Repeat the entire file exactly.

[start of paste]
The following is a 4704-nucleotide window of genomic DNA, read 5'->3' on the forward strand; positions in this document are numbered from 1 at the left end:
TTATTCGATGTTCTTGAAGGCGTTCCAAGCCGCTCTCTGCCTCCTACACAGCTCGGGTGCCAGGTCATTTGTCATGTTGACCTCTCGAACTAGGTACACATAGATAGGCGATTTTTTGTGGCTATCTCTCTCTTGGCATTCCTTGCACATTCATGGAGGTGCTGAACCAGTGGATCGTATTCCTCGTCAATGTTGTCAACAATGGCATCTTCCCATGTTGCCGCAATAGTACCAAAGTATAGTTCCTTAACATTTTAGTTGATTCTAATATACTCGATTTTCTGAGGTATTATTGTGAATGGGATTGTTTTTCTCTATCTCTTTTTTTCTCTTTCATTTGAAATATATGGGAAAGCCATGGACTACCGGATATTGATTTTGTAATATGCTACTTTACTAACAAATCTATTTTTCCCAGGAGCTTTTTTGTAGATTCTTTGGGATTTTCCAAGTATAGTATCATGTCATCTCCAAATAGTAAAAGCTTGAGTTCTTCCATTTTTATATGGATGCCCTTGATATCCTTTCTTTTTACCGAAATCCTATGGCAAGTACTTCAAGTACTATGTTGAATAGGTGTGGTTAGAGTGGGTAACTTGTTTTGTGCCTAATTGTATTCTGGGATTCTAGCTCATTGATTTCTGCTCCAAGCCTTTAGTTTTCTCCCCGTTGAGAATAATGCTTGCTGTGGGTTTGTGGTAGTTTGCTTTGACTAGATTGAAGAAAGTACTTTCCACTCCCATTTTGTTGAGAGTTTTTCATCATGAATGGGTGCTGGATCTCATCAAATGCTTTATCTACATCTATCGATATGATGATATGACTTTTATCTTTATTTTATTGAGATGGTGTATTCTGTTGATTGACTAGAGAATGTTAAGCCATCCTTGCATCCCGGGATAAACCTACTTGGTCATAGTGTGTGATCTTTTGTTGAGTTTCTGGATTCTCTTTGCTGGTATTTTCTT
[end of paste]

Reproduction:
The following is a 4704-nucleotide window of genomic DNA, read 5'->3' on the forward strand; positions in this document are numbered from 1 at the left end:
TTATTCGATGTTCTTGAAGGCGTTCCAAGCCGCTCTCTGCCTCCTACACAGCTCGGGTGCCAGGTCATTTGTCATGTTGACCTCTCGAACTAGGTACACATAGATAGGCGATTTTTTGTGGCTATCTCTCTCTTGGCATTCCTTGCACATTCATGGAGGTGCTGAACCAGTGGATCGTATTCCTCGTCAATGTTGTCAACAATGGCATCTTCCCATGTTGCCGCAATAGTACCAAAGTATAGTTCCTTAACATTTTAGTTGATTCTAATATACTCGATTTTCTGAGGTATTATTGTGAATGGGATTGTTTTTCTCTATCTCTTTTTTTCTCTTTCATTTGAAATATATGGGAAAGCCATGGACTACCGGATATTGATTTTGTAATATGCTACTTTACTAACAAATCTATTTTTCCCAGGAGCTTTTTTGTAGATTCTTTGGGATTTTCCAAGTATAGTATCATGTCATCTCCAAATAGTAAAAGCTTGAGTTCTTCCATTTTTATATGGATGCCCTTGATATCCTTTCTTTTTACCGAAATCCTATGGCAAGTACTTCAAGTACTATGTTGAATAGGTGTGGTTAGAGTGGGTAACTTGTTTTGTGCCTAATTGTATTCTGGGATTCTAGCTCATTGATTTCTGCTCCAAGCCTTTAGTTTTCTCCCCGTTGAGAATAATGCTTGCTGTGGGTTTGTGGTAGTTTGCTTTGACTAGATTGAAGAAAGTACTTTCCACTCCCATTTTGTTGAGAGTTTTTCATCATGAATGGGTGCTGGATCTCATCAAATGCTTTATCTACATCTATCGATATGATGATATGACTTTTATCTTTATTTTATTGAGATGGTGTATTCTGTTGATTGACTAGAGAATGTTAAGCCATCCTTGCATCCCGGGATAAACCTACTTGGTCATAGTGTGTGATCTTTTGTTGAGTTTCTGGATTCTCTTTGCTGGTATTTTCTT